Bus Trip to Kashmir


There stood the bus. Just as the agent had promised, a “luxury, air-conditioned video bus”!
My son, who had been in India for some months, compared with my own few days, had been wary. He had warned me that, when travelling in India, things did not as always turn out as one expected. But I had wanted, indeed needed, to be positive.
I had had only two weeks available for my visit to India. The first week had been packed with new sights and sounds and had included a visit to the sublime Taj Mahal as a highlight. Unfortunately I had also developed a case of that universal travellers’ curse, known locally as Delhi belly. Despite this, I was determined to see the Himalayas before I had to leave.
To my surprise Easter is celebrated as a four day weekend holiday in India and, in the year I was visiting, it was immediately after Holi, the boisterous Hindu spring festival when everyone and everything gets covered in colour. Much of the Indian population was on the move. There was absolutely no chance of seats on either a train or a plane from Delhi to Nepal. But the agent did come up with two seats on the bus to Kashmir, a seventeen hour trip. Mindful of the delicate state of my stomach, I had questioned him closely.
I felt a little smug as we boarded. It was right to be trusting. The seventeen hours might bring me some internal discomfort but the externals looked to be well catered for. It was early evening as the bus pulled out into the dense, noisy Delhi traffic. All being well, we should arrive in Srinagar before lunch next day.
The plan changed quickly. As darkness fell we turned into a back street in the outer reaches of Delhi. The crush of people and vehicles had to be seen to be believed. Our bus – my bus - was only the pick up vehicle. Our actual transport stood in the crowded street having a wheel changed. It wasn’t quite the bus of the pictures.
“Luxury” apparently meant that the wooden seats had upright backrests. When we eventually got going, “air conditioned” proved to mean that the windows could open. What was true was that it was undoubtedly a “video bus”. Colourful Hindi musical dramas played night and day. If I couldn’t sleep, at least inventing a story line distracted me from a rumbling tummy.
A long, uncomfortable night was interrupted after midnight for supper and a tyre change, making a welcome break.
Morning found us crossing the Punjab. Near Pathankot we saw our first snow covered mountains in the distance and our allotted seventeen hours found us in Jammu, well on our way but several hours short of our destination.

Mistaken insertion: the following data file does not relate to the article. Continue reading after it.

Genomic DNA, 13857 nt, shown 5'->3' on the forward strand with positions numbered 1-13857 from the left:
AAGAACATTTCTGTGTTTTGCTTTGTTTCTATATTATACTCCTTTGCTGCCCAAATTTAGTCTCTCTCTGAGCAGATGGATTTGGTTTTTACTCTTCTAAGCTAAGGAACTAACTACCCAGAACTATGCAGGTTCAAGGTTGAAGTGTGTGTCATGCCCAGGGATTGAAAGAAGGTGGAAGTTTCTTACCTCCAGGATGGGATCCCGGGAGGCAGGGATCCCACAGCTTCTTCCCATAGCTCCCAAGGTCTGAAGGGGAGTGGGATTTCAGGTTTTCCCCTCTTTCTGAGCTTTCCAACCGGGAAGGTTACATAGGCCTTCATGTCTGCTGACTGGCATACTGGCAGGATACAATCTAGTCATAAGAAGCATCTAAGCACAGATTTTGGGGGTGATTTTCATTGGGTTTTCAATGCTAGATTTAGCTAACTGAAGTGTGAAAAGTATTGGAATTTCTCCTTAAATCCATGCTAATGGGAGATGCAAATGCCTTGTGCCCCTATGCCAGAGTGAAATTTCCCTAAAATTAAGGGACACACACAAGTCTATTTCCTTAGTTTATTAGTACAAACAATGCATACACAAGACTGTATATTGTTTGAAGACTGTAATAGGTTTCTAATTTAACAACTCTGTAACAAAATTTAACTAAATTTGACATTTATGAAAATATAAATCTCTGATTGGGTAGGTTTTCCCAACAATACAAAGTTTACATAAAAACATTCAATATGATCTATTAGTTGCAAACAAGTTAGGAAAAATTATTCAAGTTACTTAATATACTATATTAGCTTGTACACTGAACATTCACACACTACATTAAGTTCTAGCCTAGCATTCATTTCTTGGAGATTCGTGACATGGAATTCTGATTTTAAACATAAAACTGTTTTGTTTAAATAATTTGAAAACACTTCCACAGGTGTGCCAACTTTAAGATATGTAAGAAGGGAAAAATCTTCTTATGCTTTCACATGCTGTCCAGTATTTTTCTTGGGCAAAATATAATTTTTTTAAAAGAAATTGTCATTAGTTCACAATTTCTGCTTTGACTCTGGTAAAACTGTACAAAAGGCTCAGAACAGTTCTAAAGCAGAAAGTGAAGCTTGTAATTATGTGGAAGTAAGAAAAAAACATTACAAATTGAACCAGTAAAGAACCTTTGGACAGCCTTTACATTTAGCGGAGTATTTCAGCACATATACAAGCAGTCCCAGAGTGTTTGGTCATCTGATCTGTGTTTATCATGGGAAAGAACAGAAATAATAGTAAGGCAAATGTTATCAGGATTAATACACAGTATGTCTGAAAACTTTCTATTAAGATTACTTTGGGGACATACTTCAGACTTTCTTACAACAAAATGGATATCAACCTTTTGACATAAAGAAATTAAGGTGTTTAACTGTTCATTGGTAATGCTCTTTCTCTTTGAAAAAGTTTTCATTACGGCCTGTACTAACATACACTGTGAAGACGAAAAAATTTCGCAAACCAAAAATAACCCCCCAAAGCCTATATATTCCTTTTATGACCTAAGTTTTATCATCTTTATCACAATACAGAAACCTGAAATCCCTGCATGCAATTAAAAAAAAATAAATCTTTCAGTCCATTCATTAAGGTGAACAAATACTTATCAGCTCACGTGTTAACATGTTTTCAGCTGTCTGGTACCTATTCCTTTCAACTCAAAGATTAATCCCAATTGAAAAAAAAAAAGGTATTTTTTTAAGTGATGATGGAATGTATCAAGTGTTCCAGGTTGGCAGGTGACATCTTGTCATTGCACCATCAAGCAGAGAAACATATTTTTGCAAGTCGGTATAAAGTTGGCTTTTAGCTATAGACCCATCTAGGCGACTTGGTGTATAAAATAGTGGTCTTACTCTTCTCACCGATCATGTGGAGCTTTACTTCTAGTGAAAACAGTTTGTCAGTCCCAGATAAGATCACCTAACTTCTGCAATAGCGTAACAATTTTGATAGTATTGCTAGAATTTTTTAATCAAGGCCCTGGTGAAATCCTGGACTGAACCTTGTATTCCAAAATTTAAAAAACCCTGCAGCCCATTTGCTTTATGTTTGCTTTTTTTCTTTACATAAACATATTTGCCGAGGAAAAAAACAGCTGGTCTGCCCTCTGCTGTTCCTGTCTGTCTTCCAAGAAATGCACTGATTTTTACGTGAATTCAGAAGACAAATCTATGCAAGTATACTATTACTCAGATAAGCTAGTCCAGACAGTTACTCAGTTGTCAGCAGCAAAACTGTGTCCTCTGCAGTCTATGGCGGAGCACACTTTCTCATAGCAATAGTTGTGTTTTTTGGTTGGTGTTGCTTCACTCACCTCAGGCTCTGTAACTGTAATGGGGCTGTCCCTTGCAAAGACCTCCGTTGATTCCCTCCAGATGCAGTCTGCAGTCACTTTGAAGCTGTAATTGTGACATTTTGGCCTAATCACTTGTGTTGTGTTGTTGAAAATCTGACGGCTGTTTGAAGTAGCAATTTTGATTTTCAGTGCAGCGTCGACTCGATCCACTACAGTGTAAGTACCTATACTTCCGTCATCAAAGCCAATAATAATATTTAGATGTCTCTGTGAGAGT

Soon we heard that it might take more than that several hours before we saw Srinagar - landslides had closed the road! This gave us a chance to see the sights of Jammu’s Old Town with intricately carved overhanging balconies. It also gave us the opportunity of a room and sleep as rain poured down. By now I was hungry, so a vegetable curry was welcome, although it proved unwise .
The morning was wet but we followed a road which wound up through the dripping pines to two thousand metres before descending in the rain to a valley where a traffic jam held us up for an hour or so. The Hindi videos played throughout.
Landslides caused a diversion for our convoy. Rocks rolled unpredictably down precipitous slopes and a road sign warned “Don’t nag, let him drive”! Was it directed at wives generally, or at anxious bus passengers? Perhaps both. Traffic flow was controlled by hand signals from a man high on the sodden slopes who kept an eye both on the traffic and the moving mountainside. Stops were a relief. Last night’s curry was causing trouble, so out into the rain I went, to the barren hospitality of a Himalayan mountain slope.
The day passed slowly. It was dark and snowing when we emerged from a tunnel into a valley which showed promise of beauty. By the time we bedded down on a houseboat, our scheduled seventeen hours had stretched beyond fifty. I wondered whether I would have boarded that bus had I known.
But the spirit is ever willing. Sunrise over Dal Lake and the Vale of Kashmir made a soothing balm for soul and body.



H Leggatt

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